Nature vs. nurture
Star Wars vs. Star Trek
Pepsi vs. Coca Cola
All great debates of history. But today I’d like to focus on a particular debate: paper vs. plastic. No, I’m not talking about grocery bags – I’m firmly in the reusable camp on this one; I’m talking Christmas trees. (I celebrate the Christmas holiday as a secular one, so don’t feel like you have to be Christian to keep reading).
The debate over real versus artificial Christmas trees has raged for years. If you had asked me during my childhood which I preferred, I would have answered real Christmas trees. Hands down. There’s something about the smell of pine, the feel of the needles as you hang each ornament on the tree’s branches, and the stringing of lights through the bouncing tree arms that you just can’t replicate with an artificial Christmas tree.
However, as I’ve grown older I’ve come to give more thought about the environmental impacts of both kinds of trees. It’s something worth considering, as everything we do has an impact on the environment. During the holidays this is especially pertinent, what with wrapping paper, plastic packaging, ribbons, air and road travel, and the like. Yes, a Christmas tree is only a drop in the environmental bucket, but each drop is important. It’s easier to start with something small than something large, so thinking about Christmas trees may be the place to start for some.
I’m not here to settle the debate: each type of tree has pros and cons. I’m simply here to explain my yearly habit and provide arguments for both sides so as to stimulate some thought.
Real Christmas Trees
On the one hand, the procurement of a real pine tree involves killing a live organism that had worked for the last 8-10 years converting carbon dioxide into oxygen, an important process considering the current state of our environment. However, the majority of holiday trees are grown as crops on Christmas tree farms rather than in the wild, and are thus replaced by at least one other tree once felled. Further, oftentimes these farms are placed on hillsides where other crops may not survive, taking advantage of lesser-used agricultural space.
Real Christmas trees can be “recycled,” meaning they can be chipped into mulch or saw dust and used for other purposes, thus rendering them more useful and certainly more biodegradable than artificial trees.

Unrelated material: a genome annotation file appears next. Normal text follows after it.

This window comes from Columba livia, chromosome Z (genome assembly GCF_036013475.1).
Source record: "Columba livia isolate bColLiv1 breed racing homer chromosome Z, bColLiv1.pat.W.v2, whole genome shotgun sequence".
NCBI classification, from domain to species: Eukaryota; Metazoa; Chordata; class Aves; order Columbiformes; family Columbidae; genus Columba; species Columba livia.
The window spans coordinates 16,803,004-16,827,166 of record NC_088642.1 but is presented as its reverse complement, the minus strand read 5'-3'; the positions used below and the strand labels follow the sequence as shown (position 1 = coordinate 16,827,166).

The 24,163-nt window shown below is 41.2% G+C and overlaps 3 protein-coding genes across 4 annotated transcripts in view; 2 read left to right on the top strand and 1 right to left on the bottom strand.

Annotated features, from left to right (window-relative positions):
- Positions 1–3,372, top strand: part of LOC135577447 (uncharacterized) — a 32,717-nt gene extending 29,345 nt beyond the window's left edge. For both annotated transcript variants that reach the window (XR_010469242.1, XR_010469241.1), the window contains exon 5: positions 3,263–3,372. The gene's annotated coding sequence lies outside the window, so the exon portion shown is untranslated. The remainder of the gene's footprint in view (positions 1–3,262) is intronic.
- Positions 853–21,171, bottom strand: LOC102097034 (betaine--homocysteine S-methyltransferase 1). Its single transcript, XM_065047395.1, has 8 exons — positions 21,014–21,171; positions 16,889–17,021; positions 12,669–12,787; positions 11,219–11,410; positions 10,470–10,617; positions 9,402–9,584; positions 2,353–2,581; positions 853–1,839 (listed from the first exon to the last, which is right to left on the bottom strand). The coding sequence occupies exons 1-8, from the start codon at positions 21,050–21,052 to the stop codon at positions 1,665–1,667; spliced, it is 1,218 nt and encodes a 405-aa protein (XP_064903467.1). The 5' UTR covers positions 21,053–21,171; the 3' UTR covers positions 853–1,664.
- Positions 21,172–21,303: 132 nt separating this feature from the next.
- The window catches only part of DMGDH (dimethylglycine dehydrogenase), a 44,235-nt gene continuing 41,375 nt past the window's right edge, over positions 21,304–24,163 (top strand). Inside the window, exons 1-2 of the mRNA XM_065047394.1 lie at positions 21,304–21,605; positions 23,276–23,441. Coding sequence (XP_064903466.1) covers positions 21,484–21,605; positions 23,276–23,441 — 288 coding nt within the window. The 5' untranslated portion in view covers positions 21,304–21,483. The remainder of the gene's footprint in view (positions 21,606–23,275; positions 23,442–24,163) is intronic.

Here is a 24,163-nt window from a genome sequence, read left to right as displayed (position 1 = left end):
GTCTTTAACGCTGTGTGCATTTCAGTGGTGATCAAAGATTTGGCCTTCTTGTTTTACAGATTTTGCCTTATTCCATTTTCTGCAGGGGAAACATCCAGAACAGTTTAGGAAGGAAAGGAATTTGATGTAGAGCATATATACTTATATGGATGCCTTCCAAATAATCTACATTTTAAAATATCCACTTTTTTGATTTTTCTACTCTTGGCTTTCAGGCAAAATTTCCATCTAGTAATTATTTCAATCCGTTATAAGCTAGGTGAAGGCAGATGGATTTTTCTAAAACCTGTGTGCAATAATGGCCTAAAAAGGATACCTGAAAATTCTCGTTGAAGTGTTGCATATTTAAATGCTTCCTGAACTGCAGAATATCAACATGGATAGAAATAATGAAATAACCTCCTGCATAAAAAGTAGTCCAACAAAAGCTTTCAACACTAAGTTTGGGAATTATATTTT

However, similar to the minute amount of plastic water bottles that are truly recycled, I tend to question just how many Christmas trees are actually disposed of properly, rather than tossed into landfills. Even as a biodegradable item, if disposed of in a landfill Christmas trees will generate harmful gases during breakdown, as landfills don’t allow for enough airflow or space for a natural bio-degredation. Something else that shouldn’t be overlooked is the use of pesticides on the growing process of natural trees.
Artificial Christmas Trees
Artificial trees can be used year after year if taken care of properly. They have a lower flammability risk than real trees, and may be cheaper.
However, artificial trees are made from plastic, typically PVC, and metal. Plastic has a limited lifespan if recycled (unlike metals and glass), and takes hundreds of years to decompose. During this time, it simply breaks down into smaller and smaller pieces, which then pollute our farmlands, oceans, animals, and our general environment. Furthermore, to manufacture such a tree requires gallons of oil; this is without considering the fossil fuels required to ship said tree to the U.S. from China, where most plastic trees are manufactured. Another thing to consider is that artificial trees are only typically used anywhere from 4-9 years.
So which type of tree do I have?
Back in 2014, a friend gifted me her artificial Christmas tree. It came with lights pre-attached and was a pretty blue color. The only thing missing was one of the pegs for the stand, so I ordered a set of new pegs (you can see I couldn’t find them in blue, so I settled for white). This Christmas tree is only about three feet tall, so it’s been the perfect size for my small apartments over the years. I love it so much that when I moved from Atlanta to Washington, DC and accidentally forgot to pack it I begged B’s brother to bring it with him on a visit (big shout-out to my former roomie and B’s brother for that coordination!)
I acquired this tree far before a low-waste lifestyle was on my radar, but I’m quite happy with the choice in retrospect. I’ve set up my tree for at least a month every year since 2014, so this Christmas is it’s fifth with me (upon request, B has set up said tree in my absence). Since it was pre-used I’m guessing we’re nearing the average lifespan of an artificial tree, but I plan to use it until I run it into the ground. It’s certainly better off being used by me than being thrown in a landfill, although to say it won’t end up there one day would be untrue. Though the tree loses plastic needles every year upon set-up and break-down, I believe it still has at least a good five more years left in it.
Once this tree bites the dust I’m not sure what option I’ll choose, but it will probably be a second-hand artificial tree again or a real tree. Until then, I’ll be rocking my second-hand Christmas tree ’til January!